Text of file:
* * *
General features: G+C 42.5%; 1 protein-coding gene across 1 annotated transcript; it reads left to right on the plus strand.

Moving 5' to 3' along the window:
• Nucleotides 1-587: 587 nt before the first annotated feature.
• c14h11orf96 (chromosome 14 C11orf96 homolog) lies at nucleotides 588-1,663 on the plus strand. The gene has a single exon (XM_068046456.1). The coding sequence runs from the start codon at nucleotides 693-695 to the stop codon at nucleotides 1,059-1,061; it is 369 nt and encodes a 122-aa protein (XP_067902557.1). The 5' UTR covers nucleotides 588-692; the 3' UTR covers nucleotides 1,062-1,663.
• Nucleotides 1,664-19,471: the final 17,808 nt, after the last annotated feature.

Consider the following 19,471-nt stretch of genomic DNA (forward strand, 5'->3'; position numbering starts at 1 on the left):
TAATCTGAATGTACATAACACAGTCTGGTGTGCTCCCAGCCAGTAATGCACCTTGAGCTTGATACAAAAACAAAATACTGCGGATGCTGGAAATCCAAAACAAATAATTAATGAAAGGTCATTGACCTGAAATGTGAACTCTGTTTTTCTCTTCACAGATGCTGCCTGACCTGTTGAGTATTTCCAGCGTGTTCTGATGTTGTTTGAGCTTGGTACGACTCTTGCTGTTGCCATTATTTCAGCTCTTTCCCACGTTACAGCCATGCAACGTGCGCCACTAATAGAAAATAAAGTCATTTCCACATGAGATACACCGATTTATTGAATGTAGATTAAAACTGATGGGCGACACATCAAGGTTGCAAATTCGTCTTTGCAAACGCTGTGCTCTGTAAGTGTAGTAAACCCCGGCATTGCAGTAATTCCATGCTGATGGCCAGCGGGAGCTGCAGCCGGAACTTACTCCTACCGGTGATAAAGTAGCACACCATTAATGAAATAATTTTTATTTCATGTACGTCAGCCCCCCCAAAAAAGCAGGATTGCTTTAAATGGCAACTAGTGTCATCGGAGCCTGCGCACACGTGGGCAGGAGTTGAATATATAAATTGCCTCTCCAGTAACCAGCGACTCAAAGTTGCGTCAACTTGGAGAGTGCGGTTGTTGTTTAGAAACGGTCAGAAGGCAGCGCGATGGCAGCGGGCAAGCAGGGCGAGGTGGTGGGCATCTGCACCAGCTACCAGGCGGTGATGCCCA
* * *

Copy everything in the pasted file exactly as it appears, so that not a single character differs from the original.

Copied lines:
General features: G+C 42.5%; 1 protein-coding gene across 1 annotated transcript; it reads left to right on the plus strand.

Moving 5' to 3' along the window:
• Nucleotides 1-587: 587 nt before the first annotated feature.
• c14h11orf96 (chromosome 14 C11orf96 homolog) lies at nucleotides 588-1,663 on the plus strand. The gene has a single exon (XM_068046456.1). The coding sequence runs from the start codon at nucleotides 693-695 to the stop codon at nucleotides 1,059-1,061; it is 369 nt and encodes a 122-aa protein (XP_067902557.1). The 5' UTR covers nucleotides 588-692; the 3' UTR covers nucleotides 1,062-1,663.
• Nucleotides 1,664-19,471: the final 17,808 nt, after the last annotated feature.

Consider the following 19,471-nt stretch of genomic DNA (forward strand, 5'->3'; position numbering starts at 1 on the left):
TAATCTGAATGTACATAACACAGTCTGGTGTGCTCCCAGCCAGTAATGCACCTTGAGCTTGATACAAAAACAAAATACTGCGGATGCTGGAAATCCAAAACAAATAATTAATGAAAGGTCATTGACCTGAAATGTGAACTCTGTTTTTCTCTTCACAGATGCTGCCTGACCTGTTGAGTATTTCCAGCGTGTTCTGATGTTGTTTGAGCTTGGTACGACTCTTGCTGTTGCCATTATTTCAGCTCTTTCCCACGTTACAGCCATGCAACGTGCGCCACTAATAGAAAATAAAGTCATTTCCACATGAGATACACCGATTTATTGAATGTAGATTAAAACTGATGGGCGACACATCAAGGTTGCAAATTCGTCTTTGCAAACGCTGTGCTCTGTAAGTGTAGTAAACCCCGGCATTGCAGTAATTCCATGCTGATGGCCAGCGGGAGCTGCAGCCGGAACTTACTCCTACCGGTGATAAAGTAGCACACCATTAATGAAATAATTTTTATTTCATGTACGTCAGCCCCCCCAAAAAAGCAGGATTGCTTTAAATGGCAACTAGTGTCATCGGAGCCTGCGCACACGTGGGCAGGAGTTGAATATATAAATTGCCTCTCCAGTAACCAGCGACTCAAAGTTGCGTCAACTTGGAGAGTGCGGTTGTTGTTTAGAAACGGTCAGAAGGCAGCGCGATGGCAGCGGGCAAGCAGGGCGAGGTGGTGGGCATCTGCACCAGCTACCAGGCGGTGATGCCCA